Among the risk factors studied for SVF, 41 women used GC; average cumulative GC dose was 1150 mg. 55% of women using GCs had any SVF, while 44% women not using GC, had any SVF [Figure 8]. The difference of SVF among these two groups of GC use was not statistically significant.
Figure 8 Comparison of Glucocorticoid use among women with and without SVF

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Kappa for inter-reader reliability of the radiographic readings among the two radiologists was 0.98 suggesting a high degree of agreement and thus, accuracy of the Genant scoring.

In summary, our results show that women with any SVF were significantly older as compared to women with no SVF. Duration of RA, CDAI score, HAQ score, BMI, presence of RF, and anti-CCP and GC use were not different between women with and without SVFs.

  Discussion Top

The prevalence of SVF was quite high in our study, at 49%. This is higher than the prevalence of clinical VFs as reported by Magharoui et al.[10] But they had studied clinically overt VFs while we have studied subclinical VFs, which, like all, clinical diseases have a subclinical phase and all do not convert to clinical fractures.

Osteoporosis and fragility fractures are well-known complications of RA.[4] The cause of osteoporosis in RA may be enhanced osteoclastic activity due to inflammatory cytokines and physical inactivity. Studies have demonstrated higher prevalence of VFs in patients with RA than controls, ranging from 22% to 36%.[10],[11] Several studies have also shown that the risk of vertebral or hip fractures is higher in patients with RA than in those with primary (postmenopausal) osteoporosis.[12],[13] This risk has been estimated to be more than two times than in non-RA women. Furthermore, evidence from studies with BMD as the primary endpoint suggests that osteoporosis occurs in patients with RA independently of GC use.[14],[15] However, there is a discrepancy between low BMD and fracture risk, and a number of fractures are observed in RA patients with T-scores, which are not in the osteoporotic range.[16],[17] This discrepancy may be related to alterations of bone quality, which are not captured by BMD measurements such as mineralization, bone matrix, microarchitecture and have been ascribed to inflammation and GC use.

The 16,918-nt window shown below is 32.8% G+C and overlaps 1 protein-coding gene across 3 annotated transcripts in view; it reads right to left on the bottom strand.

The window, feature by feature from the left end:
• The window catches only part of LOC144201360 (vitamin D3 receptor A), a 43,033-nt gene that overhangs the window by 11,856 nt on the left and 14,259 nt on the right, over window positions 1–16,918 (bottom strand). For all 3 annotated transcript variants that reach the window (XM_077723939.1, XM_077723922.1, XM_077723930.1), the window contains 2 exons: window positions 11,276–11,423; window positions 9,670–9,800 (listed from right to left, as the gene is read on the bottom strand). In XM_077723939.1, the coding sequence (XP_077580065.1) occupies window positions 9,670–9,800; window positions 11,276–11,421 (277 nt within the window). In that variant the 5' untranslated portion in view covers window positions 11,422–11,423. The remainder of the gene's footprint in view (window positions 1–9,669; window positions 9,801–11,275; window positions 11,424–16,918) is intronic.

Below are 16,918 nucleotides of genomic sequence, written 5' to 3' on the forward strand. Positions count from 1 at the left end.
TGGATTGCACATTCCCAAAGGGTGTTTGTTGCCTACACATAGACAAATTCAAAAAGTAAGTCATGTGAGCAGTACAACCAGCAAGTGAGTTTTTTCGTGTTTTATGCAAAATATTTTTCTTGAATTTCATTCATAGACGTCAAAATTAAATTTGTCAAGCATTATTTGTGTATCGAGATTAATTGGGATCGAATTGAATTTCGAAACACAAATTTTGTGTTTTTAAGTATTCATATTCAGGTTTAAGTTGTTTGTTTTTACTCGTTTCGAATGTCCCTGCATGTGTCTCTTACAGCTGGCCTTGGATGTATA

The spine is a key fracture site; however, there is strong evidence of widespread under-diagnosis of VFs. It has been estimated that only 30% of VFs receive clinical attention (which means that the majority of patients with VFs remain undetected).[18] Large-scale prospective studies indicate that only about one in four VFs are clinically recognized.[19] The lack of clinical recognition of fractures (SVFs) is due to both the absence of symptoms and difficulty in determining the cause of symptoms. VFs are not commonly suspected in patients reporting back pain, unless associated with trauma. Because it is often unsuspected clinically, the diagnosis of a VF relies heavily on radiography. Yet, in a study, 50% of radiographic reports failed to report the presence of moderate or severe VFs and many patients (>90%) remained untreated.[20]

In our study, as the age of the patients increased, the number of SVF increased. The lack of association of SVF with risk factors like duration of RA, CDAI score, HAQ score, BMI, presence of RF, and anti-CCP antibodies could be due to small sample size.

Surprisingly, GC use did not confer a higher risk for SVFs in the study as was reported by earlier studies.[14],[15] This may be because of the low cumulative dose of GC (1150 mg) used by patients in our study.

As many VFs are clinically unappreciated and undiagnosed, but convey increased risk for future fracture and quality of life impairment, knowledge of existing fracture status is necessary for the optimal management. Moreover, the diagnosis and treatment of VFs are attempted only when the patient becomes significantly symptomatic or in asymptomatic patients by using expensive techniques such as BMD assessment by DEXA scanning. The most glaring lacuna is the clinico-radiologic under-appreciation of the importance of SVFs and the need to search for them actively, so that an early, comprehensive bone-protection strategy can be initiated in concordance with appropriate anti-inflammatory therapy in patients with RA.

A simple, cheap, relatively harmless, widely available, and (till date) most standardized radiographic tool like X-ray was used in our study. Recently, it has been shown that the inter-reader reproducibility of the semi-quantitative approach, in the hands of experienced and trained readers, has a high degree of reliability for the identification of vertebral deformities.[23]

Our study has some lacunae. The sample size was small and we did not have enough patients so that some associations with conventional risk factors for osteoporosis and VFs may have been missed. We did not recruit healthy controls to check and compare the prevalence of SVFs in the normal population, due to denial of permission from the ethics committee.

We did not check serum levels of Vitamin D, calcium, and DEXA bone densitometry to objectively assess bone density. Further, since this was a point prevalence study, we do not have longitudinal data of women who had subclinical VFs.